Baby Born Alive After Botched 24-Week Abortion Screamed for an Hour as Doctors Left Child to Die

International   Micaiah Bilger   Mar 22, 2016   |   1:51PM    Warsaw, Poland

A Polish hospital is being accused of allowing a viable, late-term baby to die without care after the child survived a failed abortion, according to The Global Dispatch.

Witnesses said doctors and medical staff at the Holy Family Hospital in Warsaw, Poland left the newborn to die on March 7, possibly because the baby had Down syndrome, the report states.

Horrifically, witnesses said the newborn cried and screamed for an hour before it died, according to Republika Television. Reports do not indicate if the child was male or female.

So far, the hospital has not denied the allegations. The report continues:

Hospital spokesperson Dorota Jasłowska-Niemyska explained that a patient at the end of the 23rd week of pregnancy came to the hospital, and her medical tests suggested that the baby had Down syndrome. The hospital claims that everything that happened thereafter was according to the law and medical procedures. The dignity of the patient and the dignity of the fetus were respected, she continued.

When asked by a reporter of Salve TV about the dignity of a child that had been born alive, Jasłowska-Niemyska said: “Those are details which I can’t talk about. It is confidential, and I am not allowed to comment on the details of this procedure.”

Pro-life supporters are calling on the Warsaw prosecutor to charge the hospital with criminal conduct. One loud voice is a Catholic priest, Ryszard Halwa, from the anti-abortion group SOS Foundation to Save Unborn Children (Fundacja SOS Obrony Poczętego Życia).

According to Bartosz Lewandowski, a lawyer from Ordo Iuris Institute, medical personnel can face criminal charges for not helping a child whose life is in danger. Medical personnel could even be charged with homicide.

During an interview with Salve TV, he mentioned that the Polish Doctors Code of Ethics clearly states that an unborn child is a patient, and that doctors are obligated to help. It does not matter that the mother does not want the child to live. According to the Polish Criminal Code, the newborn baby was a “child” (article 148 section 1 Criminal Code) protected by legal norms, Lewandowski concluded.

Abortion is illegal in most cases in Poland, a strong Catholic country. Exceptions are allowed in cases of rape, danger to the mother’s life or health and an unborn child with a severe and irreversible handicap or an incurable and life threatening disease. Down syndrome cases fall under the last category and are legal up until viability, generally considered to be 24 weeks.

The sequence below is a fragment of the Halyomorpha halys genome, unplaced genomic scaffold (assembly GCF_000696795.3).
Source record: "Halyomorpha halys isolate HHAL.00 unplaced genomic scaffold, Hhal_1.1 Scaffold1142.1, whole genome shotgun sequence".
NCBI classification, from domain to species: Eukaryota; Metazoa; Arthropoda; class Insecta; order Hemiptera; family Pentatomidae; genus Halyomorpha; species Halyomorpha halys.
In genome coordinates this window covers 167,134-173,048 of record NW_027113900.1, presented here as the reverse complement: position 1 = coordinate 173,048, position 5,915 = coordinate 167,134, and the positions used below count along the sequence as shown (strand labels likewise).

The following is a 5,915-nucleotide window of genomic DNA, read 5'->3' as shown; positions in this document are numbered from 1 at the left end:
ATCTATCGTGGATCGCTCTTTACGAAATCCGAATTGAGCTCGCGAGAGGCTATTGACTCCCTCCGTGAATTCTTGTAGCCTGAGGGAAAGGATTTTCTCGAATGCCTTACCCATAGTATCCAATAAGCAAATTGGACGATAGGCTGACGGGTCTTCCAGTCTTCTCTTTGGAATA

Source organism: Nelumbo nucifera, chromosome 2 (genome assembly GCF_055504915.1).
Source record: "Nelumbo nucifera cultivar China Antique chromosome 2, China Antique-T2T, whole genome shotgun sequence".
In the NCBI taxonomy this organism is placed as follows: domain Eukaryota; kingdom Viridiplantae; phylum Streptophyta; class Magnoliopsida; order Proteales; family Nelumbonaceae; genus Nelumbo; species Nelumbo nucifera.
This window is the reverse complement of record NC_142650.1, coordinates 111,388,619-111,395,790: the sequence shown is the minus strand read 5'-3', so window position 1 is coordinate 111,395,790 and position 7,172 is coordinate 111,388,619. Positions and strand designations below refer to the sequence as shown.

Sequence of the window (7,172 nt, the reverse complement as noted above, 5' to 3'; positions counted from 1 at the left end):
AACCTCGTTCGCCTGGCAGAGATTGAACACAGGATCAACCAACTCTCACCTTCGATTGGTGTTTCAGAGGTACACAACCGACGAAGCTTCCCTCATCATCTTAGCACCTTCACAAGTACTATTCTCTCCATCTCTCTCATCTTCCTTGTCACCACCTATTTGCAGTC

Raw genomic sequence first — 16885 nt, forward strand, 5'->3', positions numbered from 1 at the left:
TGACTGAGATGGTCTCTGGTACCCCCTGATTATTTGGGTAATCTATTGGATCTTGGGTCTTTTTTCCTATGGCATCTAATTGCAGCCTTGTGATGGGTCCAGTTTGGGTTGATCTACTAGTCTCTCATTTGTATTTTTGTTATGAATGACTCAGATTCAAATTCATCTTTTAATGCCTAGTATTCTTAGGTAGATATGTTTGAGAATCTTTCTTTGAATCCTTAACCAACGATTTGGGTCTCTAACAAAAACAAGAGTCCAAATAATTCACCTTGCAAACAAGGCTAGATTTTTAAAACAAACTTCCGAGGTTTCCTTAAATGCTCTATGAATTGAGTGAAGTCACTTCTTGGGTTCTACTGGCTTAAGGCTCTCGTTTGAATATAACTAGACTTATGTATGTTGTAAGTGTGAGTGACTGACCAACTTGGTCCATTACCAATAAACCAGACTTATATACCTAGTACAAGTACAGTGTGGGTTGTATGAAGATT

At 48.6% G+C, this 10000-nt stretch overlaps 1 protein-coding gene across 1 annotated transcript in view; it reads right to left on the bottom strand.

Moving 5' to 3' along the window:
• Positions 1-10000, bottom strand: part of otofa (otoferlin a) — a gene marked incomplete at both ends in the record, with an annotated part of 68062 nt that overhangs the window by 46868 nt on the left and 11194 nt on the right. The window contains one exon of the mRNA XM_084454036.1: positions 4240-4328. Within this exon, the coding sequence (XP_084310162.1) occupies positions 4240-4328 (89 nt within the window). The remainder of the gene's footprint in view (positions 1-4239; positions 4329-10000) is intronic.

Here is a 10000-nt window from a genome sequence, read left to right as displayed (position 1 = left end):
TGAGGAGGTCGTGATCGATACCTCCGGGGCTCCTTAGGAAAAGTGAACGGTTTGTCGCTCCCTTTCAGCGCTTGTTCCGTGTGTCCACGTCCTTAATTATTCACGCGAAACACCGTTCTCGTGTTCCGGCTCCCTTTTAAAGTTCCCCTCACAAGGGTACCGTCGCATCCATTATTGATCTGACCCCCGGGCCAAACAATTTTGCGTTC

The Warsaw baby was just under 24 weeks along in the pregnancy, according to the report. Most premature babies at that stage will survive with proper medical care. Studies suggest viability should be pushed back earlier because more babies are surviving before the 24-week mark, thanks to modern medical advancements.

The horrific case points to a larger problem of discrimination against people with Down syndrome in the Polish health care system. In 2014, pro-life Polish journalist Natalia Dueholm wrote at LifeNews about another baby with Down syndrome who was born alive after a botched abortion. The baby girl was even younger than the Warsaw baby, at just 22 weeks gestation; but she was more fortunate. In her case, the Wrocław hospital called in neonatologists to help her survive.

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Around the same time as the Wroclaw case, a mother of a child with Down syndrome urged the Polish Parliament to outlaw eugenic abortions, Dueholm reported. Kaja Godek, a pro-life advocate, received a standing ovation for her speech about her child’s value; however, the country also is facing pressure from abortion activists to legalize even more abortions.

In the U.S., some states also are trying to protect unborn babies from eugenic abortions based on disabilities. Earlier this month, Indiana legislators sent a bill to their governor’s desk that would ban abortions based on an unborn baby’s disability or sex. In 2013, North Dakota became the first state to pass a similar bill to protect unborn babies from abortions because of disabilities. A handful of states also ban abortions based solely on the baby’s sex.

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